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Europe’s minimum wage gap

In 2023, European countries experience significant disparities in minimum wages, according to the latest data from Eurostat. Notably, Western European countries occupy the top six spots in terms of minimum wages. Luxembourg leads the pack with an impressive €2508 per month, followed by Germany at €1997 and the Netherlands at €1995. However, the situation is vastly different in the bottom three countries. Albania has the lowest minimum wage at a meagre €376 per month, followed by Bulgaria at €399 and Serbia at €461. These figures highlight the significant wage gap between the more prosperous Western European countries and the Central and East European nations.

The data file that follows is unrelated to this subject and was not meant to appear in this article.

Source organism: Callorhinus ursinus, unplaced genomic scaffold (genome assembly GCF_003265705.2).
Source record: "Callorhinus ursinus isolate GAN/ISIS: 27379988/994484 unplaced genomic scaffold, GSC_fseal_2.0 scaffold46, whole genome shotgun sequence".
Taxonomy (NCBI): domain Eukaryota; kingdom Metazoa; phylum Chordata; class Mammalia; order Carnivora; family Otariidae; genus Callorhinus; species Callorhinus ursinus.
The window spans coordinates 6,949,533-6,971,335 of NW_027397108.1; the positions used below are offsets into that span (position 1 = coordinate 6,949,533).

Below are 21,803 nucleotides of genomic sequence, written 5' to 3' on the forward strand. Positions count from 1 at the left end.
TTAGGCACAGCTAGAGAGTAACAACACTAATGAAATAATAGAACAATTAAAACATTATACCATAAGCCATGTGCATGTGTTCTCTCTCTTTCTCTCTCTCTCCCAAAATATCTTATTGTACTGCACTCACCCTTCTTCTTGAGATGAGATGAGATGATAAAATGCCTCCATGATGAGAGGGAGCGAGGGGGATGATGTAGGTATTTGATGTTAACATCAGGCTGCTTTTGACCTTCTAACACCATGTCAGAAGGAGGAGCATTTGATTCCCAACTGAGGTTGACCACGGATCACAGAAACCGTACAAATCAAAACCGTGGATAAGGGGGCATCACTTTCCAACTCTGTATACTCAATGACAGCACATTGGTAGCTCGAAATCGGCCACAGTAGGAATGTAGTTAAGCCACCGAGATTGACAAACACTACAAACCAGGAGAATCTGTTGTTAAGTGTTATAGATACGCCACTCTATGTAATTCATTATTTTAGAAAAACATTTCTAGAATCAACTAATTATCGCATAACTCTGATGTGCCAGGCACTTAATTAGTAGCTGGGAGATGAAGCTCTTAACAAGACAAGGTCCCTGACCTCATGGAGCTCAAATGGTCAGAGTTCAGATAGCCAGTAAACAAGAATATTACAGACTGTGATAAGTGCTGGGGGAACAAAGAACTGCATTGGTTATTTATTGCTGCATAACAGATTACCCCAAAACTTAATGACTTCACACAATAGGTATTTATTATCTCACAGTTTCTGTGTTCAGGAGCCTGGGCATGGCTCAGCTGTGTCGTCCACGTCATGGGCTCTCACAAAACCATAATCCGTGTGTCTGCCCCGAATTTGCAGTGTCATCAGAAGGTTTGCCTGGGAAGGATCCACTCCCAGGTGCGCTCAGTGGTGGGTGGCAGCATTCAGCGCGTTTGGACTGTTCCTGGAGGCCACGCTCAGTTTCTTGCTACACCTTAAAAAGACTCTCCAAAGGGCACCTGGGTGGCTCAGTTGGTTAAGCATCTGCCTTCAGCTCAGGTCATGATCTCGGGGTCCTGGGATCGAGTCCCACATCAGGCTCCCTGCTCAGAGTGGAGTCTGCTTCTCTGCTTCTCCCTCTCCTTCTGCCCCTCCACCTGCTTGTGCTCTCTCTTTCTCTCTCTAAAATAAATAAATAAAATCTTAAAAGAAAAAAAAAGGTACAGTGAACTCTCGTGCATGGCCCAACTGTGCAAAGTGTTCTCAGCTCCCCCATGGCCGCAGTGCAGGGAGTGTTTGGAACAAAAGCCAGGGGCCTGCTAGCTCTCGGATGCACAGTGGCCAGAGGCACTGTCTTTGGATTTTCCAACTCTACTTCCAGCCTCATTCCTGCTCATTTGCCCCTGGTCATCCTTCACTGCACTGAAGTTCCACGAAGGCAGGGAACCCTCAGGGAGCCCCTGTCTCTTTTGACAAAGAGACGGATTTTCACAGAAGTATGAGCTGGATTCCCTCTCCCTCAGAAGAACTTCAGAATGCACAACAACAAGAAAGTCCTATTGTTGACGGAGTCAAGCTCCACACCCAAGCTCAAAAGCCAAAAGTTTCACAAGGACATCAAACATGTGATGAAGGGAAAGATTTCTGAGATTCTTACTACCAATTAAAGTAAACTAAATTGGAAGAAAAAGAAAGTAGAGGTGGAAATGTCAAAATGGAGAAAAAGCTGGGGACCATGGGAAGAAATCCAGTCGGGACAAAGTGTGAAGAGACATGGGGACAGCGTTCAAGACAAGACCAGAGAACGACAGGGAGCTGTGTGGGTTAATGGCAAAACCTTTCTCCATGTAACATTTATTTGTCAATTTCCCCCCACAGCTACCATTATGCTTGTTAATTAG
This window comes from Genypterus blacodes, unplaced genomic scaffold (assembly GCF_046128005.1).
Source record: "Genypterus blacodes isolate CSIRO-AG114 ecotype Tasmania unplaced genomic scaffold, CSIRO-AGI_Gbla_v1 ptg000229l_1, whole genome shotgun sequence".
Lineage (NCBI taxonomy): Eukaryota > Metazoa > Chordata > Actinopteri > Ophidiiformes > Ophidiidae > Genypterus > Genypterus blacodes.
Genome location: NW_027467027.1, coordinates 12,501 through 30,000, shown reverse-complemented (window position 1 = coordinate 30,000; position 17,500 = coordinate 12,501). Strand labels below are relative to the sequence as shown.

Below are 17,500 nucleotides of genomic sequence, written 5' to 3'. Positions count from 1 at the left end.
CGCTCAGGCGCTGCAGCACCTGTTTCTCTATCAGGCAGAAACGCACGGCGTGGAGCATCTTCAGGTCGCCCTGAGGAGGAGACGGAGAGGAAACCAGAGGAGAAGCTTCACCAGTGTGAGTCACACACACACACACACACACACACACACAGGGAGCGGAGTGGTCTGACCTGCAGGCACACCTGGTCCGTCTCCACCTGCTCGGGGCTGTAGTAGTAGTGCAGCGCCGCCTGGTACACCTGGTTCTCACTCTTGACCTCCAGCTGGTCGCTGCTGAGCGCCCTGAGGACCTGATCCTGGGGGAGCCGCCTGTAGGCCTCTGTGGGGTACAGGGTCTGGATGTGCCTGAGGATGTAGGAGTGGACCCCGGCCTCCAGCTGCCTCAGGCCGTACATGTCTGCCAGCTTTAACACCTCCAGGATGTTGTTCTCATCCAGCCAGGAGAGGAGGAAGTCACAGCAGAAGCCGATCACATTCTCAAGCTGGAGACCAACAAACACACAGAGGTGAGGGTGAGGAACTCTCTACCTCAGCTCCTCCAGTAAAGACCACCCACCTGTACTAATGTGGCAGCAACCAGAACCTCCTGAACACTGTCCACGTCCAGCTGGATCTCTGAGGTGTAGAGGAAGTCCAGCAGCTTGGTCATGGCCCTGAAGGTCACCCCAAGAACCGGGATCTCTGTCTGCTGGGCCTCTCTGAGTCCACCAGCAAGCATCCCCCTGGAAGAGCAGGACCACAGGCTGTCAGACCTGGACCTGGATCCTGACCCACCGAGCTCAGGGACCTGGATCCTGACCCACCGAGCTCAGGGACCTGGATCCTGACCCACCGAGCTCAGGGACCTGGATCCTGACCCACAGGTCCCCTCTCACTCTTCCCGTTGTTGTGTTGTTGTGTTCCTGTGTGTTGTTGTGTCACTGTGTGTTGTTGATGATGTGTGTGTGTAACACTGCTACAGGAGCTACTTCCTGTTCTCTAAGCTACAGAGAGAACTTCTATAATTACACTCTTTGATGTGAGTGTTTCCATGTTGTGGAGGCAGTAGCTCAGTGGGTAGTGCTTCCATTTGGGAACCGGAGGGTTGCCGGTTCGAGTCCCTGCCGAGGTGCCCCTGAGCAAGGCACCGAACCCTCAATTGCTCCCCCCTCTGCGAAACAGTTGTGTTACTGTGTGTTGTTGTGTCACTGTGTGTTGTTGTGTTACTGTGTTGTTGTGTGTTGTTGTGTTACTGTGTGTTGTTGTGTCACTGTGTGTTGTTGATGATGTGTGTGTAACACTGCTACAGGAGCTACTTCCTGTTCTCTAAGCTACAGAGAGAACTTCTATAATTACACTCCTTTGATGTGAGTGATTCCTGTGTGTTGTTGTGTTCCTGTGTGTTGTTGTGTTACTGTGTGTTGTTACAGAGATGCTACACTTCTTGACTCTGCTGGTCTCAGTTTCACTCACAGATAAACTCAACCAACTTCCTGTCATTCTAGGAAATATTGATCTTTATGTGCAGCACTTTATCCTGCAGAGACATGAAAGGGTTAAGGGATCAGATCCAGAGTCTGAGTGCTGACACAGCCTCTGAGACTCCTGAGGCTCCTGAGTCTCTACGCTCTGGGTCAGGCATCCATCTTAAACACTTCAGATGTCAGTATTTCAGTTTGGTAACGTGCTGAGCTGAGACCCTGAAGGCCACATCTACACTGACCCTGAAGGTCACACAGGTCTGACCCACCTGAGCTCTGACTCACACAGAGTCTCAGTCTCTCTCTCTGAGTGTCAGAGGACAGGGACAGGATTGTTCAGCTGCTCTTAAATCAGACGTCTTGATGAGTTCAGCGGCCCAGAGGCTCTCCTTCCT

While the nominal values of minimum wages vary widely between countries, the purchasing power of these wages can differ based on the cost of living in each nation. Moreover, it is worth mentioning that some countries, such as Denmark, Italy and Sweden, do not have a statutory minimum wage. Instead, wages are negotiated through collective bargaining agreements between employers and trade unions, adding another layer of complexity to the wage landscape in Europe.

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